Know - How

Glossary

 Anode

The electrode where oxidation occurs in an electrochemical cell. By common convention, the current on the anode is considered a positive current; however, in electroanalytical chemistry  the anodic current is often considered negative.

 Auxiliary Electrode

See counter electrode 

Bipotentiostat

A potentiostat that controls the potential of two working electrodes independently in the same cell Mainly used for rotating-ring-disk electrodes.

Cathode

The electrode  where reduction occurs. It is negative in an electrolytic cell, but positive in a galvanic cell. By common convention, the current on the cathode is considered a negative current; however, in electroanalytical chemistry  the cathodic current is often considered positive.

Cell Voltage

The electrical potential difference between the two electrodes of an electrochemical cell. For a three-electrode cell, it is the voltage between the working electrode and the counter electrode. The cell voltage ishould not be confused with the working electrode potential.

Charge-Transfer Reaction

A chemical reaction where electrical charges are passed from one reactant to another. If the charge is passed from an electrode to a dissolved species, it is considered as a heterogeneous charge-transfer reaction.

Chronoamperometry

An electrochemical technique used for analysis or for kinetics studies. The potential of the working electrode of an electrochemical cell is rapidly changed by a rectangular pulse, and the resulting current is measured as a function of time. See Cottrell equation.

Chronocoulometry

An electrochemical technique used for analysis or for kinetics studies. The potential of the working electrode of an electrochemical cell is rapidly changed by a rectangular pulse, and the resulting charge is measured as a function of time.

Chrono - potentiometry

An electrochemical technique used for analysis or for kinetics studies. The current through the working electrode of an electrochemical cell is rapidly changed by a rectangular pulse, and the resulting potential is measured as a function of time. See Sand equation.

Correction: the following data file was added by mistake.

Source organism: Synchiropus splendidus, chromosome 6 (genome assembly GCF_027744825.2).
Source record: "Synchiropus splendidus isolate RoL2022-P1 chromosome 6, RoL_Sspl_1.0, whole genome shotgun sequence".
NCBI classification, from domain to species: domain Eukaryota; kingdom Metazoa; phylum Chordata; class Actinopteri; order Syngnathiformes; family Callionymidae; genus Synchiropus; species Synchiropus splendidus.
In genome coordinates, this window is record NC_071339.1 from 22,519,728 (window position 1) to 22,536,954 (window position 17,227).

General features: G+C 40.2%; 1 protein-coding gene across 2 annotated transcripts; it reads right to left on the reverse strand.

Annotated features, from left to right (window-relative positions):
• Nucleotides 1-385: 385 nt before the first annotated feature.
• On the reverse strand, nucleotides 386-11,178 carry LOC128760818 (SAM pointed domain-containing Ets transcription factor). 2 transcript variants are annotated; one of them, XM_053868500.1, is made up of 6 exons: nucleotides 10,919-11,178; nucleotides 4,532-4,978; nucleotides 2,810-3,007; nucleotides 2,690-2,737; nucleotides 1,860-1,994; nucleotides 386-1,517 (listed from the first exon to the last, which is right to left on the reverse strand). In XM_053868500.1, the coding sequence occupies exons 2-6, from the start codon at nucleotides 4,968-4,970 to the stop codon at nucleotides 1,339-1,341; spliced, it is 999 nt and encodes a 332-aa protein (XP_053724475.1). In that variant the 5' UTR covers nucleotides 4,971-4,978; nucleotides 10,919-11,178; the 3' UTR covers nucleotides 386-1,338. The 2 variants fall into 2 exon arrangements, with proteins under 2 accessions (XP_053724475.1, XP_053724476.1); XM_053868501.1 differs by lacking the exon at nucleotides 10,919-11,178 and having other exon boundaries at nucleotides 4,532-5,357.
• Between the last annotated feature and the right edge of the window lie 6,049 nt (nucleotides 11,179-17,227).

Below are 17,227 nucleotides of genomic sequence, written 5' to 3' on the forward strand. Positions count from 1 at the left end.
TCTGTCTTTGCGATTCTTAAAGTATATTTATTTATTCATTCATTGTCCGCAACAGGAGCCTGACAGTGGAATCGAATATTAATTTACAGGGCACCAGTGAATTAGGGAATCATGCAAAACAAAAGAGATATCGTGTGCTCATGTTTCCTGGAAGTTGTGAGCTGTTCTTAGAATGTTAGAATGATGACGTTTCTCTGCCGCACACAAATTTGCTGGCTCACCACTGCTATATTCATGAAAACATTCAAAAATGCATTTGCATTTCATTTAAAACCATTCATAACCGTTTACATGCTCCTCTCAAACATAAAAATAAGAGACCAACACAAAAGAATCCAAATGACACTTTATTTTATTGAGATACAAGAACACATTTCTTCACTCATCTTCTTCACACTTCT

Corrosion Current Density

The corrosion current per area unit (current density) is directly proportional to the corrosion rate. See also Tafel plot.

Corrosion potential

The rest potential of a corroding material is also called corrosion potential.  It is a mixed potential with a value between the equilibrium potentials of the anodic and cathodic corrosion reactions.

Cottrell equation

The C. describes the relation between diffusion limited current and time in a chronoamperometry. It is valid if the potential jump is large enough to result immediately in limiting current.  It is applicable to planar electrodes in unstirred solutions only. Simplified, it says that i(t) t0.5 is a constant.

Coulometer

Also designed as Integrator: used to measure the electrical charge
Coulometry see Chronocoulometry

Counter electrode

The counter electrode is an auxiliary electrode which shall not react with the electrolyte. It is only used to force a current through the working electrode. It is made of inert materials (Pt, Au, Graphite, or platinised Ti). Also called auxiliary electrode.

Current Density

The electrochemical reaction rate is defined by the current I passing an electrode, divided by the electrode area: This is the current density (abbr. i)

Current Sink

A current sink is an ampere meter which has practically no internal resistance. Therefore, current sinks also are called "zero - ohm - ammeters". Current sinks are valuable if e.g. galvanic currents are to be measured without producing a voltage drop across the ammeter. So, they are capable to measure extremely small currents down below the pA - range.

Donnan Potential 

The electrical potential difference between two solutions separated by an semi-permeable wall (membrane) in the absence of any current flowing through the membrane.

Double-junction Reference Electrode

A common calomel (or AgCl) electrode is contained in another vessel containing a chloride-free solution (e.g. conc. KNO3) in order to prohibit chloride contamination of the main electrolyte.

Electrometer

An electrometer is a special kind of voltmeter, having extremely high internal resistance (typically > 1000 GOhms). It is used to measure equilibrium potentials.

Electroosmosis

E.o. is the movement of a liquid through a capillary tubing or porous solid driven by an electrical potential difference

Electrophoresis